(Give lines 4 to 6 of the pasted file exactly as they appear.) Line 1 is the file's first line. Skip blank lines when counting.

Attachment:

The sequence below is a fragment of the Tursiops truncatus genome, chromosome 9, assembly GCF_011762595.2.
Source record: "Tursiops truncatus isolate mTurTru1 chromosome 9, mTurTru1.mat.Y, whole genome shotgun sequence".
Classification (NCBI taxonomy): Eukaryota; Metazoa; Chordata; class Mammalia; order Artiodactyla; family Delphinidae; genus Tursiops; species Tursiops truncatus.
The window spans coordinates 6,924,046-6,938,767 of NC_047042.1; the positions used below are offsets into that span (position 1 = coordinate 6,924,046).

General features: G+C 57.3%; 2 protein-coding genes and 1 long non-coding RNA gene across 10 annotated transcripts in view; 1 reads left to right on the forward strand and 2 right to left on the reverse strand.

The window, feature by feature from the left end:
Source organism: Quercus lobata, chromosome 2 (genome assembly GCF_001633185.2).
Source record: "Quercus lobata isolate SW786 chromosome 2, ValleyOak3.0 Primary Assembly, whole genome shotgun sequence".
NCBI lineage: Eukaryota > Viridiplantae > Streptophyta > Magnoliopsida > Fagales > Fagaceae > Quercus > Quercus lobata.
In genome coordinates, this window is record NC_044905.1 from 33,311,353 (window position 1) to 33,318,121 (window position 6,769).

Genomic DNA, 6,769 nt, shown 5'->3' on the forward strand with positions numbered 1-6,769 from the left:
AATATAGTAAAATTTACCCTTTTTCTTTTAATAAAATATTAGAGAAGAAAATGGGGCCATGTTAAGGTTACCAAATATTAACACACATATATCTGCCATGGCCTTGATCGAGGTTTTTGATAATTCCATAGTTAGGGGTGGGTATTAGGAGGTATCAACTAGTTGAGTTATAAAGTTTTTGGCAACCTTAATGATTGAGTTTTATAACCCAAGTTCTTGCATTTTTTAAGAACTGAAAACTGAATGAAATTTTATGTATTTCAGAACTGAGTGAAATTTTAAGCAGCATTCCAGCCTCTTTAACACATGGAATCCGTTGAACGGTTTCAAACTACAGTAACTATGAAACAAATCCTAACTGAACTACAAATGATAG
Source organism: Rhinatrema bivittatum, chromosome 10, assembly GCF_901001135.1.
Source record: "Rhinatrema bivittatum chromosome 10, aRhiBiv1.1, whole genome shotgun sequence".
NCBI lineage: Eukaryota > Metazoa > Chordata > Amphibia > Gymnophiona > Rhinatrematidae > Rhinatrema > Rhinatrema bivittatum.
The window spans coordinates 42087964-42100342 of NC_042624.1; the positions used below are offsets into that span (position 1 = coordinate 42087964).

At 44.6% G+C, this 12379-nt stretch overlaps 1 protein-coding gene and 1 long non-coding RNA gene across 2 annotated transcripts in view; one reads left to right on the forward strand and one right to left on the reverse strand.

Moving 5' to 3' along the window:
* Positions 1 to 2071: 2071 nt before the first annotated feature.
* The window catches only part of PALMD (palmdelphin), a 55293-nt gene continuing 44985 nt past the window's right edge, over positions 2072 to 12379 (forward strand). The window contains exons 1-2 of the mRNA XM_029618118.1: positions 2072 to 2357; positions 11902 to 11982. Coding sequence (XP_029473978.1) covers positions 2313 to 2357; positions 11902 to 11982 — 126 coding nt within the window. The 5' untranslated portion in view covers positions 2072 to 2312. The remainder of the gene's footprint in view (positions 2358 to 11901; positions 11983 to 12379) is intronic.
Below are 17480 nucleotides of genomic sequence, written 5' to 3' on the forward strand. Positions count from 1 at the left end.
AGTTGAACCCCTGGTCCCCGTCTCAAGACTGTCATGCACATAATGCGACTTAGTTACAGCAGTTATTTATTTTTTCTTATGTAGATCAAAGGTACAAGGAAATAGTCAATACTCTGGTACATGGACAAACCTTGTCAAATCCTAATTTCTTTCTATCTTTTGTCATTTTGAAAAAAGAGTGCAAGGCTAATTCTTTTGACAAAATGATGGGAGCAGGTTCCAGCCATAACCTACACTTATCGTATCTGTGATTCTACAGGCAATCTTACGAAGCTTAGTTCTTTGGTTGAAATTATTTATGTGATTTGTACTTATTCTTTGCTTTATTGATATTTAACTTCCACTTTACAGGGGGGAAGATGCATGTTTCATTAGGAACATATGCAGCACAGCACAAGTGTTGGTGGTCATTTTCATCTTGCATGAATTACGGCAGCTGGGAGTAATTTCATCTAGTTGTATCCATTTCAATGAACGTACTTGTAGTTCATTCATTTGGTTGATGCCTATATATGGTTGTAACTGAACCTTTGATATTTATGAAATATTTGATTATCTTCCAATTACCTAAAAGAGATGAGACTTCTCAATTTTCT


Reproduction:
The window spans coordinates 6,924,046-6,938,767 of NC_047042.1; the positions used below are offsets into that span (position 1 = coordinate 6,924,046).

General features: G+C 57.3%; 2 protein-coding genes and 1 long non-coding RNA gene across 10 annotated transcripts in view; 1 reads left to right on the forward strand and 2 right to left on the reverse strand.

The window, feature by feature from the left end: